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General HTML

2007120102 Email to Ronx

Symbols and Page Encoding

How Page Encoding affects the display of Symbols

This page shows what happens when a page is encoded with one charset, and displayed with another.

The browser gets the encoding from either a meta tag in the page, or from HTTP headers sent by the server.

The meta tag takes the form:

<meta http-equiv="Content-Type" content="text/html; charset=utf-8" />

This tag indicates the page is encoded using UTF-8.

An HTTP header delivered by the server takes the form:

content-type: text/html;charset=utf-8

The HTTP header always overrides the meta tag in the page.

The table below is taken from the page Symbols, Entities and Numeric References.

  • Display 1 - As it should be: encoded and displayed as UTF-8
  • Display 2 - Again as it should be: but encoded and displayed as Windows 1252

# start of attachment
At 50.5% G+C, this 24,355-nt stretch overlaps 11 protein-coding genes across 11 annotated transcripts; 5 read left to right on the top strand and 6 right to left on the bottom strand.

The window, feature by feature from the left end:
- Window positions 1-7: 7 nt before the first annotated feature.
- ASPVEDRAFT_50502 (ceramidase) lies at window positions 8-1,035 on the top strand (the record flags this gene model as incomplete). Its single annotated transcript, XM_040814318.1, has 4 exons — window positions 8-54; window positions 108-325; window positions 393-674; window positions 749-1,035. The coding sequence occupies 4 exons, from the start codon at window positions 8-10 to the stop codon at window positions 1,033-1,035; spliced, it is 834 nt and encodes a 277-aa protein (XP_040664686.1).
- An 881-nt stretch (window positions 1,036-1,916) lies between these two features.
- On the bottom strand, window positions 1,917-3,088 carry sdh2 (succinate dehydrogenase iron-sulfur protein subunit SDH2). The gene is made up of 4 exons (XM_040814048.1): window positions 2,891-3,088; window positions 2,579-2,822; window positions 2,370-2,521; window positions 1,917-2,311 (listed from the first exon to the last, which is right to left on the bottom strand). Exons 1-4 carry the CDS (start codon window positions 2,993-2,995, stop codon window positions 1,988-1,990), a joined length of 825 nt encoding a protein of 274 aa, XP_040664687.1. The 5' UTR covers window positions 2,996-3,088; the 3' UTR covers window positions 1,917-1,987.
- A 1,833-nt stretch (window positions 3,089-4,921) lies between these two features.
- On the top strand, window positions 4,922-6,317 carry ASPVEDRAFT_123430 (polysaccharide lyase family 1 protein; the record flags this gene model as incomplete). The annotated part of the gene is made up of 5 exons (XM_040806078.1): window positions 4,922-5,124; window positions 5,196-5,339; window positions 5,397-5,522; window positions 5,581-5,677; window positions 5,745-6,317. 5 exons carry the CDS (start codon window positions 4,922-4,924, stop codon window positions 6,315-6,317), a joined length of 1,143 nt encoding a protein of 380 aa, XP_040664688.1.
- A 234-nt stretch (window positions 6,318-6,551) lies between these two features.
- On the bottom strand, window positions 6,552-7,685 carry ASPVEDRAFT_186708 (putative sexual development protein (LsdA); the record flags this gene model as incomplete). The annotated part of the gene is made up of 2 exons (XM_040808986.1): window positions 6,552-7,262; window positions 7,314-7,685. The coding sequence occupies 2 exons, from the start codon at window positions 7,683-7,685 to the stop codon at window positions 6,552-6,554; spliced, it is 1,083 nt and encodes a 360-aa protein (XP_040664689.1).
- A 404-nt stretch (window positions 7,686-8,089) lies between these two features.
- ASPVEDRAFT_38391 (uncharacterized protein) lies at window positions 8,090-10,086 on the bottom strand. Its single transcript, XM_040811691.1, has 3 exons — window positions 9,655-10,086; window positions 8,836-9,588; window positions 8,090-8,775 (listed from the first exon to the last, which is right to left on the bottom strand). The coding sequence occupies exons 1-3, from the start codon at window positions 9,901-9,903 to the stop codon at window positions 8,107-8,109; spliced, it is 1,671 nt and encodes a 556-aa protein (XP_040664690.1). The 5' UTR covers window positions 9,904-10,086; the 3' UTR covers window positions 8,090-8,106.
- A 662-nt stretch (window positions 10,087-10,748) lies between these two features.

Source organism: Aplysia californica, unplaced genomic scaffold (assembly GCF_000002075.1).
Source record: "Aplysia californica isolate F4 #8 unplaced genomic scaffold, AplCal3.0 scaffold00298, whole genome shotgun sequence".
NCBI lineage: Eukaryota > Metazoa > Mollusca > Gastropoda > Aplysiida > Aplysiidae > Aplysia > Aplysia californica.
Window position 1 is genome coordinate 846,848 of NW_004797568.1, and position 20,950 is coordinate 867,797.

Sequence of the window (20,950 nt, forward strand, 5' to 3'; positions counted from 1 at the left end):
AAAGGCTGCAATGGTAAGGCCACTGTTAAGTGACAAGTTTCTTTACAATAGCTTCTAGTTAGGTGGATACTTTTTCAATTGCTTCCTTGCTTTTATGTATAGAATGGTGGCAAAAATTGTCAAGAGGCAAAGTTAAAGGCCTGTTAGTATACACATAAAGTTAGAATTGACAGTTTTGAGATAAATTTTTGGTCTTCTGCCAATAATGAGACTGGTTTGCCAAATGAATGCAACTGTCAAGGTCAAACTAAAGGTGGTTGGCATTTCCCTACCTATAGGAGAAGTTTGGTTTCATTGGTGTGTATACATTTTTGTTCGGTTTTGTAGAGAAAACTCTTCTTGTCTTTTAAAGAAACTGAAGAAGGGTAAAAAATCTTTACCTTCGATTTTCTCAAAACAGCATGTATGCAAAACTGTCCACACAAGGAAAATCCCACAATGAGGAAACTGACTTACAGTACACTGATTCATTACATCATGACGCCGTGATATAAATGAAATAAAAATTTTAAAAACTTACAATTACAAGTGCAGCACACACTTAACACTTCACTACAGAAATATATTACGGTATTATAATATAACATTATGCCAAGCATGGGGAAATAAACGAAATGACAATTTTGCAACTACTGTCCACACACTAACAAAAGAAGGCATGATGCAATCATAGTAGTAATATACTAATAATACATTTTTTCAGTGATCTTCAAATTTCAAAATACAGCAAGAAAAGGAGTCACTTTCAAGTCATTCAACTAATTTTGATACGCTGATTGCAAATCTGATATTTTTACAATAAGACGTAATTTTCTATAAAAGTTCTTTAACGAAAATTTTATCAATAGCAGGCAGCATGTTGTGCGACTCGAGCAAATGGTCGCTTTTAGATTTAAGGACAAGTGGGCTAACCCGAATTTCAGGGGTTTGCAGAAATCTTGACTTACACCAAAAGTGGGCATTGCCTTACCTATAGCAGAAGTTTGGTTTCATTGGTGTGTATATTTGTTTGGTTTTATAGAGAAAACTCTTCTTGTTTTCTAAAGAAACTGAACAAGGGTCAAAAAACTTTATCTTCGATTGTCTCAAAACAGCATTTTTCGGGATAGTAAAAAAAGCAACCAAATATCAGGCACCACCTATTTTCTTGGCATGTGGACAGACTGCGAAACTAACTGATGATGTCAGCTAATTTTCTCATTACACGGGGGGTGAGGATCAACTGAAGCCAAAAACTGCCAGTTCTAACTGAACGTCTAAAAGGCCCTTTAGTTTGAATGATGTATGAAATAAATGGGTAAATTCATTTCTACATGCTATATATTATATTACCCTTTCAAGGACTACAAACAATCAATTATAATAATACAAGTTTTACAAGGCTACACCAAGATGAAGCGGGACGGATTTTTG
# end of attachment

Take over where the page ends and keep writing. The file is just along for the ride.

• Display 3 - Encoded as UTF-8 and displayed as Windows 1252
  • Display 4 - Encoded as Windows 1252 and displayed as UTF-8

Notice how some characters (the symbols) are morphed into other characters in displays 3 and 4. This is because the page has been encoded in one charset and displayed using another (for example, encoded in UTF-8 and displayed in windows-1252).

Display 1


There are (at least) two possible causes:

  1. The page is comprised of a main page encoded in, say windows-1252, but includes (using SSI or ASP) a page saved with a different encoding (say UTF-8)
  2. The page is correctly saved with windows-1252 encoding, but the server adds a HTTP header that overrides the <meta> statement in the page and tells the browser to use UTF-8 instead.

The answer to this problem is to make sure that:

  1. All pages are encoded to the same charset.
  2. Page encoding is the same as the encoding in the server headers.
  3. If using asp.NET, ensure the pages are encoded to UTF-8.asp.NET encodes controls to that charset regardless of the page encoding.